During the past 20 years, our team of relationship coaches and counselors have consistently tracked the increase in marital and relationship problems among the many people who use our confidential service. It is common knowledge that an exceedingly high percentage of marriages either end in divorce or seem to lock couples in relationships of “quiet desperation”. The same is often true for relationships: they often end because of conflict.
Developing and maintaining a loving, empathic, and supportive relationship with your significant other, spouse, or partner, has never been more difficult than we now see in society at large. And it can be even harder for people in the National Guard and other branches of the military. There are indeed many factors that account for this trend. The apparent difficulties that so many Americans have in “growing” a fulfilling and mature relationship has not only led to the high divorce rate, but also has increased child stress levels, depression, sexual frustrations, and an inability to concentrate at work. Very few individuals can effectively keep the distress of a deteriorating relationship from interfering with responsibilities, creativity, and performance on the job.
On its own, a better communication strategy will not totally heal a failing or dysfunctional relationship. Certain communicational techniques will, however, reduce the negative emotional intensity that so many couples experience once their relationship begins to derail. We suggest that couples use some of the following strategies as an initial step for improving a relationship or marriage:
- Be very clear on what you feel, what you think, and what you want.
- Ask your partner what he or she needs, and just listen without responding.
- Practice immediate time-out when emotions escalate in an aggressive direction.
- Avoid “unfair fighting tactics” such as blame or character attacks.
- Be very specific about behavior you do not like and how this behavior has made you feel.
- Search for win-win solutions vs. setting up a win-lose battle.
- Avoid phrases such as “You are” or “You should”.
- Set aside time to discuss the relationship when things are going well, as opposed to a discussion in the heat of an argument.
- Stop keeping score. You’re both on the same team. No one has to win!
- Ask your partner questions, and seek clarification on what you have heard before attacking a point.
- Write each other brief letters to increase the likelihood you will hear feedback privately and quietly.
- Make sure to reward or reinforce each other when new and positive behavior is demonstrated.
What most couples share in common are two basic needs: Being loved and Respected. When disagreements do arise, how couples communicate their feelings vary greatly. Men tend to become “flooded” with strong emotions more quickly than women. In response, men may tend to retreat to a quiet place or their “cave” to sort out thoughts. Women may interpret this as avoidance or “stonewalling”. Women, on the other hand, may want to process feelings more actively with their spouse in hopes of “being heard”.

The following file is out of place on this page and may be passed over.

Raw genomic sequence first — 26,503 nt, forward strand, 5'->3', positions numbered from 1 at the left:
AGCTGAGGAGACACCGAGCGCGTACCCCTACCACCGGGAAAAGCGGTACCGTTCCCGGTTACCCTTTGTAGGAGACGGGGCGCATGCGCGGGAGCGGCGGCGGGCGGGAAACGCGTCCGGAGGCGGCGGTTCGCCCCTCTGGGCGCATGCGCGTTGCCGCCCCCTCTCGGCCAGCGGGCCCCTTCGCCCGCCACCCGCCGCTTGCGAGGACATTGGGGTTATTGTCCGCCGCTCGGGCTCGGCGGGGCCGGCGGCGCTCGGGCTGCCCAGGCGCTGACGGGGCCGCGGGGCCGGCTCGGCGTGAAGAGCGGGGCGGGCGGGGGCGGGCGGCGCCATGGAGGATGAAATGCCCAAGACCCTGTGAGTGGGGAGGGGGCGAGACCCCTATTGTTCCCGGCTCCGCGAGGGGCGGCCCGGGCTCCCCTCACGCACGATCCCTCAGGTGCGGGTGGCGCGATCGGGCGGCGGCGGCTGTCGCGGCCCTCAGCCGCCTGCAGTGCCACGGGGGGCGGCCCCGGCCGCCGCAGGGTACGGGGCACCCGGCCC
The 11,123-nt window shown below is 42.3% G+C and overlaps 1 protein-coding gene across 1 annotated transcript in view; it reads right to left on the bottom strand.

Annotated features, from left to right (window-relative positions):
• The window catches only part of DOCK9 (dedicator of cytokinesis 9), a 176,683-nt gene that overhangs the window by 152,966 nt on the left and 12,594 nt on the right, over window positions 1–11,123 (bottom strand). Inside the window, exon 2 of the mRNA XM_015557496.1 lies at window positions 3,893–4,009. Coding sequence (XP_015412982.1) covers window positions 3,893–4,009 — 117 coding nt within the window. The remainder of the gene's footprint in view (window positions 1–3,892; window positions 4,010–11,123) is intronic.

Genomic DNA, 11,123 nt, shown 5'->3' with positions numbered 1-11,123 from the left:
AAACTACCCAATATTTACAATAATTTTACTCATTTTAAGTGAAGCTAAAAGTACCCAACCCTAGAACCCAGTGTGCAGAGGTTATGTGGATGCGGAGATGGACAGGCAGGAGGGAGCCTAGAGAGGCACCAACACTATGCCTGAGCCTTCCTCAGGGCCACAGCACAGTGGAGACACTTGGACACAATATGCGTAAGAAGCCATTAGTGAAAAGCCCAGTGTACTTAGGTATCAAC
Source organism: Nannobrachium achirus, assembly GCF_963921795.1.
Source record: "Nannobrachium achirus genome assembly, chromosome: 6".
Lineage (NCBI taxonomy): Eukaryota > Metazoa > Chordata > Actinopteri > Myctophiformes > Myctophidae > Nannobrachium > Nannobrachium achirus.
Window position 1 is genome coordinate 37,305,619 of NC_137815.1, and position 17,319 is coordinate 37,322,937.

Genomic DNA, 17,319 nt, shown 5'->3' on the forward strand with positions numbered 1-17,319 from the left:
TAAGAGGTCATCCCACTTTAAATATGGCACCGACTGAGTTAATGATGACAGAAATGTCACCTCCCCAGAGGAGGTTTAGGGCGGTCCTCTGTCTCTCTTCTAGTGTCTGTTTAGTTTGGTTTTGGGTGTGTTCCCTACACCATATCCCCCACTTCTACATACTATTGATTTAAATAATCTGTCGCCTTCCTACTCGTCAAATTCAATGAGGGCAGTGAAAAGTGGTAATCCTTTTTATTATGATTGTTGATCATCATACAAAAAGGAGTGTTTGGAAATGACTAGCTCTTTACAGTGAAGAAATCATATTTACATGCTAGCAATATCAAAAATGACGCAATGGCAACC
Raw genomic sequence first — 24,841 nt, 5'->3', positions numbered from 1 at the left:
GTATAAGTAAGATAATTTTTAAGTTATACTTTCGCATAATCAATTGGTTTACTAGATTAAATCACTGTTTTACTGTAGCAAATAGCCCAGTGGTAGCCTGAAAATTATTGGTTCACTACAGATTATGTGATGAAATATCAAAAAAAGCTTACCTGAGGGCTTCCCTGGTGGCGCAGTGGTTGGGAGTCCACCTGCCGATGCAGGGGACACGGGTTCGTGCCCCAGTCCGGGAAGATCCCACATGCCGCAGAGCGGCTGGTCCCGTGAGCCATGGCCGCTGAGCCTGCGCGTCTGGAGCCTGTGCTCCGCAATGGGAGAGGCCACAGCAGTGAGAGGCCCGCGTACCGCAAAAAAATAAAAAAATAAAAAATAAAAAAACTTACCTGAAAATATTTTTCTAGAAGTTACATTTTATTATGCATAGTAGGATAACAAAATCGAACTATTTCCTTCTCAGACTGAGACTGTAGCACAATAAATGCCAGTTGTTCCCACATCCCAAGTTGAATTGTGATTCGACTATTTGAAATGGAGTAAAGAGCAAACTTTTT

Here are some additional tips that may help strengthen your relationship:
- Use the “I” form of communication of the “X,Y,Z” formula when a disagreement arises: “When you say X, I feel Y, and I would rather Z occur”.
- Assess each others’ needs when strong emotions occur. While one may want to vent, the other may need some quiet space to decompress. Both are okay.
- Try to have empathy with your partner—hear the words behind the hurt and anger.
- Set aside 30-40 minutes of uninterrupted time with you partner at the end of the day to focus on each other. Discuss three events that occurred during the day and the feelings associated with these events. Let your partner give feedback and then let him/her tell you about the day. Do not be quick to offer solutions but rather process the feeling associated with the day’s events.
- Some helpful books on the subject are:
- Men Are From Mars, Women Are From Venus, by John Gray
- Emotional Intelligence, by Daniel Goleman
- Why Marriages Succeed or Fail, by John Gottman
- Talking from 9-5, by Deborah Tannen
There are many more tactical and strategic steps that couples can take to realign themselves within a relationship. Obviously, results take time and are dependent on each person’s willingness to share in the responsibility. There are no quick fixes, but an initial focus on altering how we communicate can make an important difference.
For further assistance our staff is available to speak with you privately, confidentially and at no charge as part of the Guard Your Buddy program. We can be reached 24/7 at 855 HELP GYB (855-435-7492).
©copyright, Sobel & Raciti Associates, Inc., 2011